In a Nutshell: Peruvian Cumbia / Chicha15 September, 2010
Chicha or Peruvian cumbia, as it is often known, is on the rise. Since Barbes Records released The Roots of Chicha: Psychedelic Cumbias from Peru in 2007 the popularity of the genre has grown both internationally and in its native Peru. There, it has always had its fans in the lower classes, ever since Los Demonios del Mantaro had the first chichan hit “La Chichera” in 1966, but it was generally frowned upon by the other classes who aligned poverty and violence with chicha. Since the compilation was released, attracting much international interest, perceptions seem to have changed somewhat with Peruvians now accepting that this music is something they can be proud of.
Chicha itself is an offshoot of cumbia, and could be compared to the realisation of tropicália in Brazil from various elements of Brazilian music and culture, or even to the early sounds of rock ‘n’ roll. With both of these the formation of a new genre was catalysed by the amplification of sound, meaning bands could now use electric guitars and large amps; chicha follows a simple pattern. Perhaps the rock ‘n’ roll example serves best as with early rock ‘n’ roll there followed a dilemma as public figures worried that this new ‘sexy, amped up’ music could incite the children into promiscuity and loutish behaviour, and the same happened with chicha. The parallel ends here though as strict Government control and the white ruling class caused this music, birthed in the poorer areas of Peru, to become nothing more than a fad which would be marginalised for years.
What’s it like?
The ability to incorporate different styles is one of the trademarks of chicha, hence the comparison to tropicália, which prided itself on its cannibalism of other genres. Chicha takes the feel of cumbia, the timing and ‘tropical’ sound, adds elements of huayno (from the Peruvian Andes), criollo (classic Peruvian folk music) as well as the Afro-Peruvian music that the slaves would play, along with influences from Brazil, France, Cuba and Chile. A lot of the chichan bands were obviously aware of bands from the US and England too; the group Chacalón y la Nueva Crema were named after the British band Cream and Los Quantos covered Simon and Garfunkel’s “The Sounds of Silence” yet this influence seems to have been more superficial than of any great significance to the musical style.
Chicha differentiates itself from other cumbias due to its harmonics, which are based on the pentatonic scale typical of Andean music. It is generally played in the ‘rock band’ format with guitar, bass and percussion, though there are many variations. Keyboards have played an increasing role in the music over the year, with many musicians using keyboards and PA systems ahead of guitars in the 80s. Many of the differences between different chicha bands are due to the fact they are from very different parts of Peru, with bands from Andean regions having more of a huayno sound, and those from the big cities more of an urban sound, though this is a red herring, as far too many bands prove to be the exception to this rule.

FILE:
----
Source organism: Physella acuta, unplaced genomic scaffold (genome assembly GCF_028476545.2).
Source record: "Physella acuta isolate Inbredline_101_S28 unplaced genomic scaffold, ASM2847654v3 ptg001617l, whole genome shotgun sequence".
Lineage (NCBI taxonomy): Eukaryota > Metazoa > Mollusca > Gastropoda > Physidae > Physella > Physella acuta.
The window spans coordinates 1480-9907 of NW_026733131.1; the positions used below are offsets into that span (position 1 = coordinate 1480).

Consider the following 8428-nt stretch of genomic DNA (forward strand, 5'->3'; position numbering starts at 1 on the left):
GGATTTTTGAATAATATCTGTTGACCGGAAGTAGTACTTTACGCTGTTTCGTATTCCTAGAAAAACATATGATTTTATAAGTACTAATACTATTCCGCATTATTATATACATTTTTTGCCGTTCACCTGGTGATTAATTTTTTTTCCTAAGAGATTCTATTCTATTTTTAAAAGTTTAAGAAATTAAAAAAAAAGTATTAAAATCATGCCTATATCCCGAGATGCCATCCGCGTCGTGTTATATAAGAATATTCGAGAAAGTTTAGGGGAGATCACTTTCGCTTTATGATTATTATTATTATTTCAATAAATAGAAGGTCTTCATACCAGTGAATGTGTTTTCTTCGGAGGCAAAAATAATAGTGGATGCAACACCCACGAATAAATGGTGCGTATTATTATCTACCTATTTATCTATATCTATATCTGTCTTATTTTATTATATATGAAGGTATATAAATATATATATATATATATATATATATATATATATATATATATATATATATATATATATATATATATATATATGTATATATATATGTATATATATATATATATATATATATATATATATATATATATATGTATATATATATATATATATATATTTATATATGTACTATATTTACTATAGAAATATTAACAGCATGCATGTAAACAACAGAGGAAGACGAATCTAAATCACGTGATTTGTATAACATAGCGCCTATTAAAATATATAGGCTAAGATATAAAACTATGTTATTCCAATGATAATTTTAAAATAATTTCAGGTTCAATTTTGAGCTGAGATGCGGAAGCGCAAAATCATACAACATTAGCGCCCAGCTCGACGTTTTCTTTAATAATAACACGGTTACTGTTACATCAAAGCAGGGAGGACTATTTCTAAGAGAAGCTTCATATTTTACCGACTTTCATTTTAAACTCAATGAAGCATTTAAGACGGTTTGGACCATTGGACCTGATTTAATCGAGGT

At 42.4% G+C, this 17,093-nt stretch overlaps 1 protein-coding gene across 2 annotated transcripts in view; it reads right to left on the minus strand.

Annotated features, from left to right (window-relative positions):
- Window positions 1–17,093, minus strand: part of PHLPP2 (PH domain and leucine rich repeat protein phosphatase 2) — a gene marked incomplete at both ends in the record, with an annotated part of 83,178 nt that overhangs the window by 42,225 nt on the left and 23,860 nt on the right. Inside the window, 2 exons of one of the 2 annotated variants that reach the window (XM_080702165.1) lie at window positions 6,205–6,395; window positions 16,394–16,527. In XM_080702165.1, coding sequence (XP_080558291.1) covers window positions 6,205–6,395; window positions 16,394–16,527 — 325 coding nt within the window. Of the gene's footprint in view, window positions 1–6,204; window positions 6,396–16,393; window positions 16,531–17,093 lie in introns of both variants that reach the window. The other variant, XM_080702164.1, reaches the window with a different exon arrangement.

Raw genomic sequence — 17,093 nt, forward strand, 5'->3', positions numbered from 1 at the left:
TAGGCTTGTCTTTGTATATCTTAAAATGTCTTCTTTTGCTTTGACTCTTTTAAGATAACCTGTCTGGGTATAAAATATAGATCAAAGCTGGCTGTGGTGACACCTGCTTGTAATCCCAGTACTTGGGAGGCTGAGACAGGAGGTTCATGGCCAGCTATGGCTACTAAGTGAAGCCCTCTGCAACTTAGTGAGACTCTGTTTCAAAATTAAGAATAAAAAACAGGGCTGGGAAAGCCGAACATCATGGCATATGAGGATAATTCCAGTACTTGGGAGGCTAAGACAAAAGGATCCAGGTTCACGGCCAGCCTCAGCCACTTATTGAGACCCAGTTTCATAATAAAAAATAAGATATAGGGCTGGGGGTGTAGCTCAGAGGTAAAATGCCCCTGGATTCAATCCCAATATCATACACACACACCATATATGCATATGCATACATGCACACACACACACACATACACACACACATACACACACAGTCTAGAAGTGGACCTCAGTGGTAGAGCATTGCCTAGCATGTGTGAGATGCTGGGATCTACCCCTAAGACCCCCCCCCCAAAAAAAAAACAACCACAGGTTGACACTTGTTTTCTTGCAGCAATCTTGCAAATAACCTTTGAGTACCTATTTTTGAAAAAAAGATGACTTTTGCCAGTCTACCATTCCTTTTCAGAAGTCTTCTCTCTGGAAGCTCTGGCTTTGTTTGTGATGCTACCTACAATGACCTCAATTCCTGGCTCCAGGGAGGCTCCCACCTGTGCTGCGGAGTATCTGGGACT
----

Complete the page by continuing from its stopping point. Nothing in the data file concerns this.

Where can I find it?
Chicha is largely played live though you may find the odd DJ playing the music all over the place. In Peru there are still quite a lot of bands playing the music; Bareto (Lima, Peru) play a mixture of chicha along with cumbia, reggae and ska; Chapillacs (Arequipa, Peru) are a raucous, psychedelic variant worth checking out; also Juaneco y Su Combo (Pucallpa, Peru), Los Figuers, Los Espias and Jawar (all from Arequipa, Peru) and Los Shapis (Lima, Peru) have all played concerts in Peru in recent years.
Chicha Libre (New York) and Los Chinches (London) are two internationally based chicha groups who have been taking the music to a wider audience.
What else should I know?
The style of music was rarely called chicha until recent times. Before that it was normally referred to as Peruvian cumbia (cumbia peruana) or Andean cumbia (cumbia andina). It was not until Los Shapis started referring to their music as chicha that the name stuck. Their first album came out in 1981 and they had great success with their singles, as well as a film in which their starred. It is this period when chicha really found its own identity. Chacalón also had a huge hit in the 80s with “Soy Provinciano.” The genre then went into decline in the 90s though thankfully, and to a large part thanks to The Roots of Chicha, it came back to life in the 00s.
After mentioning it so many times it would ridiculous not to mention The Roots of Chicha. There is also now a second volume entitled The Roots of Chicha 2 carrying the same tag of Psychedelic Cumbias from Peru. They are both great compilations, with the first focusing more on chicha from the Amazon and the second having more of an urban vibe. Personally I find it hard to resist the wild, tropical vibe of the first of these compilations. Vampisoul have also released a good selection of compilations of Peruvian cumbias, though not in all cases strictly chicha. Back to Peru 1964-1974: in Search of the Cool, Back to Peru Vol.2 and Cumbia Beat Vol.1 are all worth checking out.
There have been a few recent international releases of chicha by bands or artists. Ranil’s Jungle Party is a set of psychedelic guitar jams, originally recorded in the 60s. That, and Juaneco y Su Combo‘s recent Masters of Chicha, are both worth a look.
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